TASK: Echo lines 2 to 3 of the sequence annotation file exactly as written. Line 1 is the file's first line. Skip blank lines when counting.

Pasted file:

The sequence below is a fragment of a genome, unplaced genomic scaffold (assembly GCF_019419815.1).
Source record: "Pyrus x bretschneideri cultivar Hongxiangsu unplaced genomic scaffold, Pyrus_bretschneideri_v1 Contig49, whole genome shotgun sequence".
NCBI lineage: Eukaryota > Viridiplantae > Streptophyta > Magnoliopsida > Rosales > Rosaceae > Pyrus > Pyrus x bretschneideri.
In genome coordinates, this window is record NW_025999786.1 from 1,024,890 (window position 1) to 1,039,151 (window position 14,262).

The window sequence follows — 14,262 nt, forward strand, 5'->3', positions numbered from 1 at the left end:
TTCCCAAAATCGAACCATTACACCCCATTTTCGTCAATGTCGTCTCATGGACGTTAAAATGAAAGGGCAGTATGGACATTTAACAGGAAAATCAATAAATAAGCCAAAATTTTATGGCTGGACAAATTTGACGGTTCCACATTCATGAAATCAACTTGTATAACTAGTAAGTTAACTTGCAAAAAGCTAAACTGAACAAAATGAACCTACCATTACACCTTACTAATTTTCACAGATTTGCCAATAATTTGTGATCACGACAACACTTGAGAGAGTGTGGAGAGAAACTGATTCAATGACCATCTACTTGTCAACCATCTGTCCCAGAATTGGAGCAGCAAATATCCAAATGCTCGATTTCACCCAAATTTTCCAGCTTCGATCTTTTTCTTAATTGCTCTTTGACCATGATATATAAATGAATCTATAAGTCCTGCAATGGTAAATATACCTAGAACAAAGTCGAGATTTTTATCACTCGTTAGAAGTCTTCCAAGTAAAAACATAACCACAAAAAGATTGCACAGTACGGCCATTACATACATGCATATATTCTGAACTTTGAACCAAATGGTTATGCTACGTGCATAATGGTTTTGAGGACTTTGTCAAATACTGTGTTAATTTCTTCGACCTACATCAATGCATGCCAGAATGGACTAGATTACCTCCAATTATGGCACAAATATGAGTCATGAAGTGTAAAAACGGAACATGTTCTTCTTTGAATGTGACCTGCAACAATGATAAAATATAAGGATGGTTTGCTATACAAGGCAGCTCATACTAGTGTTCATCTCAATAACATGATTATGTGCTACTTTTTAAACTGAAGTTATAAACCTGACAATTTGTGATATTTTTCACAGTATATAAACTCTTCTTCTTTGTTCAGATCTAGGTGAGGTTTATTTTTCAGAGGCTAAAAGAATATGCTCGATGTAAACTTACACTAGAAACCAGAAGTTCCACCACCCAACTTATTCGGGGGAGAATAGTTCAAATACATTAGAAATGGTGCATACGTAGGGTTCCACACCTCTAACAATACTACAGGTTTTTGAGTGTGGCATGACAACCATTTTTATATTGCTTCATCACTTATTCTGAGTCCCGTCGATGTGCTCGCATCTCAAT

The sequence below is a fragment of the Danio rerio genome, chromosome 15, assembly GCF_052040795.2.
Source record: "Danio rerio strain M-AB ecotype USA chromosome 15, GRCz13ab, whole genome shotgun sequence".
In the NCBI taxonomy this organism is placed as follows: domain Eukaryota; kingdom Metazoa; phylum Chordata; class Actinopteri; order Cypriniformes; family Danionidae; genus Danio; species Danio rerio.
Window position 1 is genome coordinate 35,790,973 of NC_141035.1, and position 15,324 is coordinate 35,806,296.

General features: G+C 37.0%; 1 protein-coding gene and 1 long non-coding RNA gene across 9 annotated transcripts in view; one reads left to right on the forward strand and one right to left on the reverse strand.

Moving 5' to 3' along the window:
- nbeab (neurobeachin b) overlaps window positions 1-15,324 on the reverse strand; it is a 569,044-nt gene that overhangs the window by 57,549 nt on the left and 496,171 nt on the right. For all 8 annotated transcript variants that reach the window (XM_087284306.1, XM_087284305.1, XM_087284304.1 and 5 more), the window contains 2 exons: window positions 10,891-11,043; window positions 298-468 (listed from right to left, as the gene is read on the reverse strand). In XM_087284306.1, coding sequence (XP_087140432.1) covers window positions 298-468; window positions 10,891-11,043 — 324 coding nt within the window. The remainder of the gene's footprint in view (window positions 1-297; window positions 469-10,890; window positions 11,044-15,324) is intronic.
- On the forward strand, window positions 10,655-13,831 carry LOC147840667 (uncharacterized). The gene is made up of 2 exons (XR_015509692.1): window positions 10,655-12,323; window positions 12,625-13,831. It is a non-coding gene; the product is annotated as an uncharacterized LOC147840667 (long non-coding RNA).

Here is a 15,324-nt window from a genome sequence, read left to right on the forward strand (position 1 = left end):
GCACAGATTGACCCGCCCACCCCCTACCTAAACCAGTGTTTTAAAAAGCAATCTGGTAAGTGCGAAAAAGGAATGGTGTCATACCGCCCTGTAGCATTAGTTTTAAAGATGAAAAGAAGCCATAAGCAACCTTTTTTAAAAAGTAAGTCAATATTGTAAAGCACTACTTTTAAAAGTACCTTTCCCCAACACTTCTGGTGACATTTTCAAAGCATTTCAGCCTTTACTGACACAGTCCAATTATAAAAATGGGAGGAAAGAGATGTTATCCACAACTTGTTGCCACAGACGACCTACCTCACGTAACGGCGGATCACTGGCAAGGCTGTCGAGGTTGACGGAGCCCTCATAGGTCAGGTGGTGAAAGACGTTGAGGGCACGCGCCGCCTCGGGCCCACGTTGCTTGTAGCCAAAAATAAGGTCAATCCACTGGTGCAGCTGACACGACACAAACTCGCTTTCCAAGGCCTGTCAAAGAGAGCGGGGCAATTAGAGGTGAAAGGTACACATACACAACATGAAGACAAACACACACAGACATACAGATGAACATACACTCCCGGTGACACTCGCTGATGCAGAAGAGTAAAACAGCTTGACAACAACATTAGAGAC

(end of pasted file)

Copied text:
Source record: "Pyrus x bretschneideri cultivar Hongxiangsu unplaced genomic scaffold, Pyrus_bretschneideri_v1 Contig49, whole genome shotgun sequence".
NCBI lineage: Eukaryota > Viridiplantae > Streptophyta > Magnoliopsida > Rosales > Rosaceae > Pyrus > Pyrus x bretschneideri.